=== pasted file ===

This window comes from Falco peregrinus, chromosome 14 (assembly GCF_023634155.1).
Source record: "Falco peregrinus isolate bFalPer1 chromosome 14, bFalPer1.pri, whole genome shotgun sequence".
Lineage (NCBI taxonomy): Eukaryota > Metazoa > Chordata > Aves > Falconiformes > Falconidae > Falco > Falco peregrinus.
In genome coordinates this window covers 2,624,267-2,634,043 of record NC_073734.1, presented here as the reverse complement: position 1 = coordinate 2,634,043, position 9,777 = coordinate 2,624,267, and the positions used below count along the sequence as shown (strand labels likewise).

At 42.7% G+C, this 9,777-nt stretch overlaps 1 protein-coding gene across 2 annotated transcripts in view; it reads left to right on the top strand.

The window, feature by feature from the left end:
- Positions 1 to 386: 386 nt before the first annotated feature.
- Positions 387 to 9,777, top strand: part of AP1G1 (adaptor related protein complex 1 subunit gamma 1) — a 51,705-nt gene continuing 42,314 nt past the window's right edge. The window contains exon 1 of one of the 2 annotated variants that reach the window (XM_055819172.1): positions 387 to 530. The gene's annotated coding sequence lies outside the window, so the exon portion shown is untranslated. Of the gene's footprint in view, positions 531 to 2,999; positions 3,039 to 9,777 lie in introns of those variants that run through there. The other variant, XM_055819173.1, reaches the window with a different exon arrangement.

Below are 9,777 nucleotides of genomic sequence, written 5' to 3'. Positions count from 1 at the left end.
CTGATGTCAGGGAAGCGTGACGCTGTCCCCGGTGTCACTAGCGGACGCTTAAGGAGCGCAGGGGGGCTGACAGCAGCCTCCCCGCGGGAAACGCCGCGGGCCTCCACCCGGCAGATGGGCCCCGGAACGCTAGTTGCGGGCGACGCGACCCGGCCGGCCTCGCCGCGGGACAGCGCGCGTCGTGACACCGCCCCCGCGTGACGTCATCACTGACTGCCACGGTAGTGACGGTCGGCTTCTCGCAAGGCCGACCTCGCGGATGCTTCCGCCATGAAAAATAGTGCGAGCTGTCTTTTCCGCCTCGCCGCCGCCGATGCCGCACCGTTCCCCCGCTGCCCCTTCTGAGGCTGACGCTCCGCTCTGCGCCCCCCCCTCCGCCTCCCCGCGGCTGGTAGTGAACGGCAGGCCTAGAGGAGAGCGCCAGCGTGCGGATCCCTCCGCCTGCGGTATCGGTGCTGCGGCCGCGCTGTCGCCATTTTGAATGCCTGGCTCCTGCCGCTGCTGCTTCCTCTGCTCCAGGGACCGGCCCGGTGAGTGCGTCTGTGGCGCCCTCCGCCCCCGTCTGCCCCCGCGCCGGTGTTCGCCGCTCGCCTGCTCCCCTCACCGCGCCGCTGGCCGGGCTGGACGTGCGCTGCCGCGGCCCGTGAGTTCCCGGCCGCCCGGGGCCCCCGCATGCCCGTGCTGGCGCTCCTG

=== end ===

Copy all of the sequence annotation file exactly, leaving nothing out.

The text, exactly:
This window comes from Falco peregrinus, chromosome 14 (assembly GCF_023634155.1).
Source record: "Falco peregrinus isolate bFalPer1 chromosome 14, bFalPer1.pri, whole genome shotgun sequence".
Lineage (NCBI taxonomy): Eukaryota > Metazoa > Chordata > Aves > Falconiformes > Falconidae > Falco > Falco peregrinus.
In genome coordinates this window covers 2,624,267-2,634,043 of record NC_073734.1, presented here as the reverse complement: position 1 = coordinate 2,634,043, position 9,777 = coordinate 2,624,267, and the positions used below count along the sequence as shown (strand labels likewise).

At 42.7% G+C, this 9,777-nt stretch overlaps 1 protein-coding gene across 2 annotated transcripts in view; it reads left to right on the top strand.

The window, feature by feature from the left end:
- Positions 1 to 386: 386 nt before the first annotated feature.
- Positions 387 to 9,777, top strand: part of AP1G1 (adaptor related protein complex 1 subunit gamma 1) — a 51,705-nt gene continuing 42,314 nt past the window's right edge. The window contains exon 1 of one of the 2 annotated variants that reach the window (XM_055819172.1): positions 387 to 530. The gene's annotated coding sequence lies outside the window, so the exon portion shown is untranslated. Of the gene's footprint in view, positions 531 to 2,999; positions 3,039 to 9,777 lie in introns of those variants that run through there. The other variant, XM_055819173.1, reaches the window with a different exon arrangement.

Below are 9,777 nucleotides of genomic sequence, written 5' to 3'. Positions count from 1 at the left end.
CTGATGTCAGGGAAGCGTGACGCTGTCCCCGGTGTCACTAGCGGACGCTTAAGGAGCGCAGGGGGGCTGACAGCAGCCTCCCCGCGGGAAACGCCGCGGGCCTCCACCCGGCAGATGGGCCCCGGAACGCTAGTTGCGGGCGACGCGACCCGGCCGGCCTCGCCGCGGGACAGCGCGCGTCGTGACACCGCCCCCGCGTGACGTCATCACTGACTGCCACGGTAGTGACGGTCGGCTTCTCGCAAGGCCGACCTCGCGGATGCTTCCGCCATGAAAAATAGTGCGAGCTGTCTTTTCCGCCTCGCCGCCGCCGATGCCGCACCGTTCCCCCGCTGCCCCTTCTGAGGCTGACGCTCCGCTCTGCGCCCCCCCCTCCGCCTCCCCGCGGCTGGTAGTGAACGGCAGGCCTAGAGGAGAGCGCCAGCGTGCGGATCCCTCCGCCTGCGGTATCGGTGCTGCGGCCGCGCTGTCGCCATTTTGAATGCCTGGCTCCTGCCGCTGCTGCTTCCTCTGCTCCAGGGACCGGCCCGGTGAGTGCGTCTGTGGCGCCCTCCGCCCCCGTCTGCCCCCGCGCCGGTGTTCGCCGCTCGCCTGCTCCCCTCACCGCGCCGCTGGCCGGGCTGGACGTGCGCTGCCGCGGCCCGTGAGTTCCCGGCCGCCCGGGGCCCCCGCATGCCCGTGCTGGCGCTCCTG